Stop the cycle of clothes clearingouts and binging. It is time to restore, repair and renew the things that we love
It says something about fashion that although I’ve been writing for over 20 years about clothes, my favorite T-shirt is missing its collar. I don’t know how to fix it. My sewing kit is what you would find in a hotel room. I have a closet full of fashion show notebooks. It’s probably not worth anything, but I don’t think so.
But I still love my clothes. To me, throwing away any of my clothes is no less sad than burning books. You can call me an intractable romantic, but I think I could live happily every day with the clothes that I own. While I don’t rule out weakness, I do occasionally feel a little shaky when wearing hoop earrings or leopard print. Sometimes things wear out and need to be replaced. My wardrobe would be my home for the rest of my life.
What is stopping me from achieving a life of endless wear for my clothes? The aforementioned lack in maintenance skills is a good start. Moths. Poor napkin control when eating spaghetti arrabbiata. Teenagers who “borrow” items. Fashion is the greatest enemy to the beautiful clothes you already have. Fashion is something I love, and will always be. Fashion is a celebration that you are alive. Fashion as a modern industrial complex has its dark side. It is all about falling in love with clothes and then quickly getting rid of them so that you can buy new ones.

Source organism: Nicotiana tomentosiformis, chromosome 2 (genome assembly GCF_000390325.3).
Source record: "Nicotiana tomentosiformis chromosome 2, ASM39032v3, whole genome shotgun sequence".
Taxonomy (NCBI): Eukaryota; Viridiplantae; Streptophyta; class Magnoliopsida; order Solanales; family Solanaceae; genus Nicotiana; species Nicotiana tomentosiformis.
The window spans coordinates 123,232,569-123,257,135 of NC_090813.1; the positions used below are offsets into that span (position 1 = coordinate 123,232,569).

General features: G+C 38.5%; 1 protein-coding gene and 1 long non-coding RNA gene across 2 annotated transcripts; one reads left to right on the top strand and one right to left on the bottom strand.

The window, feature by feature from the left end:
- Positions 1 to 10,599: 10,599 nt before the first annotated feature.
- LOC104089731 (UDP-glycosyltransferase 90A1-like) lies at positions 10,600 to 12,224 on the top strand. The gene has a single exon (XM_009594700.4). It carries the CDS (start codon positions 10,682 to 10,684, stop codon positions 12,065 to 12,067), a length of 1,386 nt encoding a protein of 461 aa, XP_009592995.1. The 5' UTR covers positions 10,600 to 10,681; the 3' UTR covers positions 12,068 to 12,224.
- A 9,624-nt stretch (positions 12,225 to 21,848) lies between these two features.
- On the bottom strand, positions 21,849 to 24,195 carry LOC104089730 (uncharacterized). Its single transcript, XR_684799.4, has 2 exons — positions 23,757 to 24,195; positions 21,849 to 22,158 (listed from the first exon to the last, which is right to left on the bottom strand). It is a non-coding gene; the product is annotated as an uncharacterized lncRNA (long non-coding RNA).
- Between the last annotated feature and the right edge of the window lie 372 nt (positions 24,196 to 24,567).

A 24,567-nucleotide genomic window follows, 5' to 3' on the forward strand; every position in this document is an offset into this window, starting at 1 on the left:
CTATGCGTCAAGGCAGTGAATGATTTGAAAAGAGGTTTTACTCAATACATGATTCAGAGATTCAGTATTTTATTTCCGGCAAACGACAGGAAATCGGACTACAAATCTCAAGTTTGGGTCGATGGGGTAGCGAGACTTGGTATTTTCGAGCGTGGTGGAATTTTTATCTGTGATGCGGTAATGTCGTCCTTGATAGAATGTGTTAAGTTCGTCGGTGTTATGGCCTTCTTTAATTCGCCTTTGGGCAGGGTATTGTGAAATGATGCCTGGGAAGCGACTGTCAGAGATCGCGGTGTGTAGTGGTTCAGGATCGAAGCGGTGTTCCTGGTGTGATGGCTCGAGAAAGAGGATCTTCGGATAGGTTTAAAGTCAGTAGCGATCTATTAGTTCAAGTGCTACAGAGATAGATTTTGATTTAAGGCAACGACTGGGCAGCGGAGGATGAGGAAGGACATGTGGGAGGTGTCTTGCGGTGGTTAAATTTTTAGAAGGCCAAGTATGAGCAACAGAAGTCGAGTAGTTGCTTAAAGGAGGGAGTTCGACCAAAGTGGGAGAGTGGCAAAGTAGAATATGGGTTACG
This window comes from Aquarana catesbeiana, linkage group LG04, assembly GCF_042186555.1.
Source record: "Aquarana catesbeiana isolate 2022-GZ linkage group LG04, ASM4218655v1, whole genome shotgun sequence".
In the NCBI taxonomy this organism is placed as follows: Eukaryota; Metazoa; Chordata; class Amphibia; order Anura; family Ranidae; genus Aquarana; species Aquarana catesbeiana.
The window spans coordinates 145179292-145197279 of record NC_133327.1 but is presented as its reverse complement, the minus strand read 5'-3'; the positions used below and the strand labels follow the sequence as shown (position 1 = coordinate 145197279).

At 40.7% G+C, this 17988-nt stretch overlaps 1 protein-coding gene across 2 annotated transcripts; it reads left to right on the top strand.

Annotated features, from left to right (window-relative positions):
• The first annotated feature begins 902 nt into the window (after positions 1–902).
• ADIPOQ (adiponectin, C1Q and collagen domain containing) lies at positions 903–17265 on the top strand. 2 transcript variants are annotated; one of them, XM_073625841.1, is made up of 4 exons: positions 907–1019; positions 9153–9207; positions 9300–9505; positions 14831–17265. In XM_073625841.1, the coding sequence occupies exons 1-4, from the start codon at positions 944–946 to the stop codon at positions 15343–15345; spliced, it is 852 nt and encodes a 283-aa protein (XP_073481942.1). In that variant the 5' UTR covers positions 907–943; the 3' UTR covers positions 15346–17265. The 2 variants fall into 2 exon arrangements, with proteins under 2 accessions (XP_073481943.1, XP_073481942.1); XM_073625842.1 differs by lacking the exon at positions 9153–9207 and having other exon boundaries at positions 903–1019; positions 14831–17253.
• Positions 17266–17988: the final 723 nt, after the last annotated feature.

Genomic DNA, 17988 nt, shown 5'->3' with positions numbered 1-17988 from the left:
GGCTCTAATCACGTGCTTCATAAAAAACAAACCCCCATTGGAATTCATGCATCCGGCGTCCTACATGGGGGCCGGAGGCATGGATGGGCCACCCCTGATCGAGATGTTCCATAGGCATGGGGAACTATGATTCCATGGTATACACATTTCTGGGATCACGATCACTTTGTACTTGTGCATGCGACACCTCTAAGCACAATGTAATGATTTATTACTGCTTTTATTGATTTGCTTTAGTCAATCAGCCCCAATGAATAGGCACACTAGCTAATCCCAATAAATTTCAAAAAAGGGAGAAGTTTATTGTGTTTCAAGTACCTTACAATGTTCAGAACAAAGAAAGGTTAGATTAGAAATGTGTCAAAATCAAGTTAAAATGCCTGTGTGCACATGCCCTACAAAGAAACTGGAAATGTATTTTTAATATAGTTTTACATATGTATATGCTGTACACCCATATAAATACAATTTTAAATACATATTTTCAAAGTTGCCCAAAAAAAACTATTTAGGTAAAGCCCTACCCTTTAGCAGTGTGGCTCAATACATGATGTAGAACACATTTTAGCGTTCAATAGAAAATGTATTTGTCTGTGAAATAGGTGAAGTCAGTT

Fast fashion is like buying Pringles. You want to continue and you start. This is the slo-mo way to buy cute sundresses online. It’s not the right dress for you. It’s the rush to buy something new.
It’s nothing personal, Ms Kondo. But enough is enough with the clearout obsession. It’s absurd that clothes can be sent to landfill as a “wardrobe detox”. It is absurd that you can discard good clothes in order to make way for better ones. Fashion will occasionally come up with something new, but it’s almost always about what you wear the clothes you already have. You can change the silhouette by wearing a belt with a blazer or dressing in neutral colours.
Your wardrobe should be considered a permanent collection and not a shopping mall. This will help you to resist impulse buying. My ineptness at fixing clothes motivates me to ensure that what I buy doesn’t fall apart. This doesn’t only apply to expensive items. To see if a dress is durable, look inside it before you buy. A piece that has been cared for will have details such as a hook and eye fastening at the zipper opening. Stray threads that are threatening to unravel are the reverse. This is common sense, although it can be tricky if you buy online. If you purchase secondhand clothes, you make them live forever.
Clothes repair has become a growing industry. There are many chic ateliers that specialize in restoring bags and shoes, like The Restory, Make Nu have embroidery fairy godmothers that will cover any snags in your favorite sweater with a daisy. You can connect with a tailor to make your vintage treasure fit like a glove.
The celebrity personal trainer is no longer the best option. The hot restorer is what you need to know. Perhaps the fashion industry is in a resurgence. Even if my favorite T-shirt isn’t.